eNews January 2021

Acequias & Science: Highlights from a Collaborative Workshop Connecting Acequia Communities with Research

Acequias & Science: Highlights from a Collaborative Workshop Connecting Acequia Communities with Research

By Lily Conrad, NM WRRI Graduate Research Assistant

In an era of changing climate, socio-economic dynamics, and water rights allocations challenging the resilience of acequia networks throughout New Mexico, there is a need to address gaps in scientific and community knowledge to prepare these irrigation networks for the future. To do this, researchers and communities must establish a foundation of transparent, mutually respectful communication and collaboration. On the evening of January 14th, New Mexico State University (NMSU) and the New Mexico Acequia Association (NMAA) hosted a collaborative workshop connecting traditional irrigation communities with acequia research. The workshop presented highlights from a newly released book by the College of Agricultural, Consumer and Environmental Sciences at New Mexico State University entitled, Acequias of the Southwestern United States: Elements of Resilience in a Coupled Natural and Human System. The workshop also included question and answer sessions, and a discussion about how to direct future research to better address community needs.

The workshop attendance of over 100 participants reflects community interest and the justification for more workshops of this nature. The evening highlighted three blocks of research found in the newly published acequia book. First, Dr. Sylvia Rodriguez and Dr. José Rivera highlighted critical social and historical elements of acequias. The speakers and discussion emphasized the need for acequia research to be mostly interdisciplinary to encapsulate community relationships to the land and culture that promotes resilience. The second block of research presentations highlighted hydrologic and natural science-related findings from Dr. Carlos Ochoa and Dr. Andrés Cibils. These presentations spurred follow-up conversations surrounding on-the-ground implications and how these findings might inform changes in ditch or land management. The final portion of the presentations featured Dr. Vincent Tidwell and Dr. Sam Fernald tying together the previous topics with themes of connection, integration, and resilience. In the conversation that followed, researchers opened the floor for community members to voice their questions, concerns, and needs for the future resilience of acequias. As the workshop conversation concluded, facilitators and attendees were already looking forward to the next discussion to continue addressing more topics. In true NMAA fashion, the meeting ended with singing, celebration, and appreciation of acequias.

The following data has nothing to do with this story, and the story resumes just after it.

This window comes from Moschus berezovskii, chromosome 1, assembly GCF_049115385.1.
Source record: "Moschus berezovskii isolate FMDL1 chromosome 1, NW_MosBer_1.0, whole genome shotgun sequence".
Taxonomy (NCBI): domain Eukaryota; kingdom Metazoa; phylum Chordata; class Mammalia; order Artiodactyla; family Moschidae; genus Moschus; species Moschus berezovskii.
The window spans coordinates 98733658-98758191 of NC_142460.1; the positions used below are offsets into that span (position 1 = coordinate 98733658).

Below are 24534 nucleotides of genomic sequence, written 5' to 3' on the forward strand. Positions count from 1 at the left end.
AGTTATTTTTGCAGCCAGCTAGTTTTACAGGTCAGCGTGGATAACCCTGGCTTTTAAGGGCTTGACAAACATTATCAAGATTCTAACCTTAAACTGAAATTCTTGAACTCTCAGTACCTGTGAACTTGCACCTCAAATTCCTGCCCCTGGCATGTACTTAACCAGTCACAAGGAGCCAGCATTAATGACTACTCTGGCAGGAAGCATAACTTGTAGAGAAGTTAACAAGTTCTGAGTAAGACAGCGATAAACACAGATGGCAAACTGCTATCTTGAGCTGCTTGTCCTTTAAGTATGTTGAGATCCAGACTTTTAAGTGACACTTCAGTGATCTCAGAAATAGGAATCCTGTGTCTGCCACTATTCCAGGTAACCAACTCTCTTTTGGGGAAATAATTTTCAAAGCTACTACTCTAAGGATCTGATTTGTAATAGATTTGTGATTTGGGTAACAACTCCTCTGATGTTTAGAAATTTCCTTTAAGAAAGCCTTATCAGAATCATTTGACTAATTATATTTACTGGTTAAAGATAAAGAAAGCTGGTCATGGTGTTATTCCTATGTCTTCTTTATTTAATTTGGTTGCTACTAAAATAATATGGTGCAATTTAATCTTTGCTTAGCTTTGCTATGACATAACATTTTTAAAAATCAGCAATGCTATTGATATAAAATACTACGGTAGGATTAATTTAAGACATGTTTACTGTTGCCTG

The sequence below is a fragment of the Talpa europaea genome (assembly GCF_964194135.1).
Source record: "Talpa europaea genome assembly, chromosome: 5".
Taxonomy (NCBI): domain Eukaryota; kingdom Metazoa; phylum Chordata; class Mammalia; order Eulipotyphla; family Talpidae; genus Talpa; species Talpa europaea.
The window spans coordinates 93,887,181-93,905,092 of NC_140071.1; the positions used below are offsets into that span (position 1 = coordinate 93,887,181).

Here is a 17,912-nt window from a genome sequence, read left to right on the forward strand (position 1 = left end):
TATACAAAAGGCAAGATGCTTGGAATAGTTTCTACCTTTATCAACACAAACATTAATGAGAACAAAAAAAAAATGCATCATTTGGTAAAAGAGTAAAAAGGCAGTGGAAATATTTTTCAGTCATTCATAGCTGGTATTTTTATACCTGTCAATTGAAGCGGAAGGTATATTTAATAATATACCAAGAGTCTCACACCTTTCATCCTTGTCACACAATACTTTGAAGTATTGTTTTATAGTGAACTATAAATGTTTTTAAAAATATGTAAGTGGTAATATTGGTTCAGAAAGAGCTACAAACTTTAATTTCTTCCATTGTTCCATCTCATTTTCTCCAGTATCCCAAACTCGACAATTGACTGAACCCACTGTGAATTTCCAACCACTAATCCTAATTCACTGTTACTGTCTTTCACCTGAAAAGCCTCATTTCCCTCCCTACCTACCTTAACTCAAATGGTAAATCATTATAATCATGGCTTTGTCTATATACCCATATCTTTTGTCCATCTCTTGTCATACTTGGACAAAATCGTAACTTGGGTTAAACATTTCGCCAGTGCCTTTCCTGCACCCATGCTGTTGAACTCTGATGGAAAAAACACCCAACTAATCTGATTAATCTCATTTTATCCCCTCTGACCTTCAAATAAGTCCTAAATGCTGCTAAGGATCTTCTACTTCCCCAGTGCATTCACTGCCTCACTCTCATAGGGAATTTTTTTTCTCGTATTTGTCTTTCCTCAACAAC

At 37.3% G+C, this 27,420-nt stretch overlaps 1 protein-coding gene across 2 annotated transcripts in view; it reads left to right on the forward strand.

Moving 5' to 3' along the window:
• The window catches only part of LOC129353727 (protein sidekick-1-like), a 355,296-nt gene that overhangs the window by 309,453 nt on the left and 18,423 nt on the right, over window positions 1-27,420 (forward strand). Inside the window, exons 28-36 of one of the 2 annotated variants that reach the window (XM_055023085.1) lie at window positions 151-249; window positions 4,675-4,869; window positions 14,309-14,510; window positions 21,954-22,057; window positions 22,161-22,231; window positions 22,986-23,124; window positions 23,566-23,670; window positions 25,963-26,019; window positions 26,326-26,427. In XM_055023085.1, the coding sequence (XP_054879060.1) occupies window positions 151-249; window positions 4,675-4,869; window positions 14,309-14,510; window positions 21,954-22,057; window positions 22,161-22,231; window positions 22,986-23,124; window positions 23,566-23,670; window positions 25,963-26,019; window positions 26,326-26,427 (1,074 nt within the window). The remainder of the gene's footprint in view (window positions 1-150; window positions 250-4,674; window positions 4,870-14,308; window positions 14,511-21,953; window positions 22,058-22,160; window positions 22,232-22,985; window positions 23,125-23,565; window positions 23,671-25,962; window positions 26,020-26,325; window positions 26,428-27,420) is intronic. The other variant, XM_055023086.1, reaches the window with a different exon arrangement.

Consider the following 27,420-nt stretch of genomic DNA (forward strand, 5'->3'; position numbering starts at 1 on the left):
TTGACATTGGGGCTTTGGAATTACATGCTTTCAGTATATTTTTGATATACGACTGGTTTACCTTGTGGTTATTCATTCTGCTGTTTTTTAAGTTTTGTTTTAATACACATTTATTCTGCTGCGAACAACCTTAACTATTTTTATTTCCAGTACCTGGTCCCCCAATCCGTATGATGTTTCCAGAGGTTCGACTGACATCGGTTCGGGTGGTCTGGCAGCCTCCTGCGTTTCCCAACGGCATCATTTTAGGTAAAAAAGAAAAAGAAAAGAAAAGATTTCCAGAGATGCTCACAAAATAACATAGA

Please click here to register to view the Zoom recording, and here to view the Facebook livestream.

Acequias & Science workshop organizers and presenters. First row from left to right: Emily Arasim (NMAA Acequia Program, Assistant & Youth Education Coordinator), Sam Fernald (NM WRRI, Director & NMSU, Professor), and Adrienne Rosenberg (NMSU Sustainable Agriculture Science Center in Alcalde, Editor). Second row from left to right: José Rivera (UNM, Professor Emeritus), Serafina Lombardi (NMAA, Director of Education and Outreach), and Andrés Cibils (NMSU, Professor). Third row from left to right: Vincent Tidwell (Sandia National Laboratories, Distinguished Member of Technical Staff), Steve Guldan (NMSU Sustainable Agriculture Science Center in Alcalde, Superintendent), and Carlos Ochoa (OSU, Associate Professor). Fourth row from left to right: Lily Conrad (NMSU, Graduate Research Assistant), Sylvia Rodriguez (UNM, Professor Emeritus), and Paula Garcia (NMAA, Executive Director).


April 2022 eNews

NMSU Student Receives Water Research Grant to Study Uses for the Byproducts of Hydrothermal Liquefaction

NMSU Student Receives Water Research Grant to Study Uses for the Byproducts of Hydrothermal Liquefaction

By Marcus Gay, NM WRRI Sr. Student Program Coordinator